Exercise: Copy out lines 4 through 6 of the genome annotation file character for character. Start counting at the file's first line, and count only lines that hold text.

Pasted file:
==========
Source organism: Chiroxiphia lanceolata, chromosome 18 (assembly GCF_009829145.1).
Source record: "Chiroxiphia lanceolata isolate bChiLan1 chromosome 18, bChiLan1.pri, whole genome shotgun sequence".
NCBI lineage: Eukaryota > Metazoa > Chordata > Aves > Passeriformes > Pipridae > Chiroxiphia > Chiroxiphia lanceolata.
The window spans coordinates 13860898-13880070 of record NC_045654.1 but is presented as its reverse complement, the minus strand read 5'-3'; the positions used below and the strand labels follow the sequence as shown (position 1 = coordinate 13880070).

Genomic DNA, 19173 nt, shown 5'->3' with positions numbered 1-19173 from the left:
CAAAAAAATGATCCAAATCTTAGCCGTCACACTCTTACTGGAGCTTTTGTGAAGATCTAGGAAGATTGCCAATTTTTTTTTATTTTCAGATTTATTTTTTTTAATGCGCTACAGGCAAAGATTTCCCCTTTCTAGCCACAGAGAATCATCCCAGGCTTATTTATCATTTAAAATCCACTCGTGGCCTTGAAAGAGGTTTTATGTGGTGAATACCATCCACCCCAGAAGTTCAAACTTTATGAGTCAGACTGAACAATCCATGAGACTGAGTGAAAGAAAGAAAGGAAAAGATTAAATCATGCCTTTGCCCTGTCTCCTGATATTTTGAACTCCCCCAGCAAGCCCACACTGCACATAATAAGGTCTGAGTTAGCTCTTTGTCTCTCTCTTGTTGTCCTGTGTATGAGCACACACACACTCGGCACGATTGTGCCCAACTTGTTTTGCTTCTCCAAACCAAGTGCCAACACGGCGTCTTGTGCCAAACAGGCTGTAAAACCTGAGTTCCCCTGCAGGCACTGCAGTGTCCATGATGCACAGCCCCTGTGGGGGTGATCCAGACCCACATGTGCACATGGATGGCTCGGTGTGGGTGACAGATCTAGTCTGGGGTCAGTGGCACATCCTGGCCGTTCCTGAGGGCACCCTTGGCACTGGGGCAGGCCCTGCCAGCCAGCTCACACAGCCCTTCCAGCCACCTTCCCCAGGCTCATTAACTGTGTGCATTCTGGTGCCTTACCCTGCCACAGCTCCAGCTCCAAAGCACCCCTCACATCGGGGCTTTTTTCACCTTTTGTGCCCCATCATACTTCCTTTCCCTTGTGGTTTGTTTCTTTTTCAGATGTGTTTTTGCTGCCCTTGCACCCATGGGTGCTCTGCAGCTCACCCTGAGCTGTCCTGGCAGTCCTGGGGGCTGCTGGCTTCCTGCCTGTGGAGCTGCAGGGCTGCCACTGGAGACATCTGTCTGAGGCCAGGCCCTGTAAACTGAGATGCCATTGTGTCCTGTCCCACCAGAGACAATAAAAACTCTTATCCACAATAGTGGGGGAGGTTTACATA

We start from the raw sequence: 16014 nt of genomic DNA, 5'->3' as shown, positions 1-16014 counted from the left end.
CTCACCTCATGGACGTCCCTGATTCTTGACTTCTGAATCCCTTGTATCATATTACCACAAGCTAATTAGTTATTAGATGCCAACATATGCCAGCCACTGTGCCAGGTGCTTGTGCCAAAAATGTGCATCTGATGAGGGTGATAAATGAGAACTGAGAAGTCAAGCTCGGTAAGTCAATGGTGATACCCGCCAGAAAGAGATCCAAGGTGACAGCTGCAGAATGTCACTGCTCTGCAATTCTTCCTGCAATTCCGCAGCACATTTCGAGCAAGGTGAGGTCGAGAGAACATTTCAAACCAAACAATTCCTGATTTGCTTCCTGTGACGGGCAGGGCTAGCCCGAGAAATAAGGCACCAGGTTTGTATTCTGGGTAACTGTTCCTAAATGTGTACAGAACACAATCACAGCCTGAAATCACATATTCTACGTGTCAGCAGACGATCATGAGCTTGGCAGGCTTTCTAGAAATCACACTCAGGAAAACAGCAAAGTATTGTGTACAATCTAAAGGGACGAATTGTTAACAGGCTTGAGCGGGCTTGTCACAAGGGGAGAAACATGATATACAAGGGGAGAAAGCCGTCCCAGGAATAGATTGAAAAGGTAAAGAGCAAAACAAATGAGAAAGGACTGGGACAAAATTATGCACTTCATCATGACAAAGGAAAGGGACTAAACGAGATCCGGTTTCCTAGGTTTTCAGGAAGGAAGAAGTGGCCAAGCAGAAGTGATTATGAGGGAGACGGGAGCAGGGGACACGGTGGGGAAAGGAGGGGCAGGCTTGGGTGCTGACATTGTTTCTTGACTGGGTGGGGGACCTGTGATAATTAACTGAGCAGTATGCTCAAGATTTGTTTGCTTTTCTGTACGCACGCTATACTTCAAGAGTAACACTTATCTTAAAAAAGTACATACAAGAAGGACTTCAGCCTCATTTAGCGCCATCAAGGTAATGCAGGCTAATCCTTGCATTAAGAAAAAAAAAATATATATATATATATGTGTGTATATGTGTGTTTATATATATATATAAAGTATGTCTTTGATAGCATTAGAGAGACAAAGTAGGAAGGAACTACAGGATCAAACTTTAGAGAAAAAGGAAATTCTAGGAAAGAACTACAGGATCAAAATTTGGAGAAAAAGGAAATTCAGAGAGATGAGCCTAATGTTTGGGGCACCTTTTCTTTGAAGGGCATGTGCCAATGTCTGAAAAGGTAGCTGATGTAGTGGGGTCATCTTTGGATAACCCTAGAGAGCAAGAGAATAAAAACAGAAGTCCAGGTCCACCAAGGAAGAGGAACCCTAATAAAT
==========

The window spans coordinates 13860898-13880070 of record NC_045654.1 but is presented as its reverse complement, the minus strand read 5'-3'; the positions used below and the strand labels follow the sequence as shown (position 1 = coordinate 13880070).

Genomic DNA, 19173 nt, shown 5'->3' with positions numbered 1-19173 from the left:
CAAAAAAATGATCCAAATCTTAGCCGTCACACTCTTACTGGAGCTTTTGTGAAGATCTAGGAAGATTGCCAATTTTTTTTTATTTTCAGATTTATTTTTTTTAATGCGCTACAGGCAAAGATTTCCCCTTTCTAGCCACAGAGAATCATCCCAGGCTTATTTATCATTTAAAATCCACTCGTGGCCTTGAAAGAGGTTTTATGTGGTGAATACCATCCACCCCAGAAGTTCAAACTTTATGAGTCAGACTGAACAATCCATGAGACTGAGTGAAAGAAAGAAAGGAAAAGATTAAATCATGCCTTTGCCCTGTCTCCTGATATTTTGAACTCCCCCAGCAAGCCCACACTGCACATAATAAGGTCTGAGTTAGCTCTTTGTCTCTCTCTTGTTGTCCTGTGTATGAGCACACACACACTCGGCACGATTGTGCCCAACTTGTTTTGCTTCTCCAAACCAAGTGCCAACACGGCGTCTTGTGCCAAACAGGCTGTAAAACCTGAGTTCCCCTGCAGGCACTGCAGTGTCCATGATGCACAGCCCCTGTGGGGGTGATCCAGACCCACATGTGCACATGGATGGCTCGGTGTGGGTGACAGATCTAGTCTGGGGTCAGTGGCACATCCTGGCCGTTCCTGAGGGCACCCTTGGCACTGGGGCAGGCCCTGCCAGCCAGCTCACACAGCCCTTCCAGCCACCTTCCCCAGGCTCATTAACTGTGTGCATTCTGGTGCCTTACCCTGCCACAGCTCCAGCTCCAAAGCACCCCTCACATCGGGGCTTTTTTCACCTTTTGTGCCCCATCATACTTCCTTTCCCTTGTGGTTTGTTTCTTTTTCAGATGTGTTTTTGCTGCCCTTGCACCCATGGGTGCTCTGCAGCTCACCCTGAGCTGTCCTGGCAGTCCTGGGGGCTGCTGGCTTCCTGCCTGTGGAGCTGCAGGGCTGCCACTGGAGACATCTGTCTGAGGCCAGGCCCTGTAAACTGAGATGCCATTGTGTCCTGTCCCACCAGAGACAATAAAAACTCTTATCCACAATAGTGGGGGAGGTTTACATA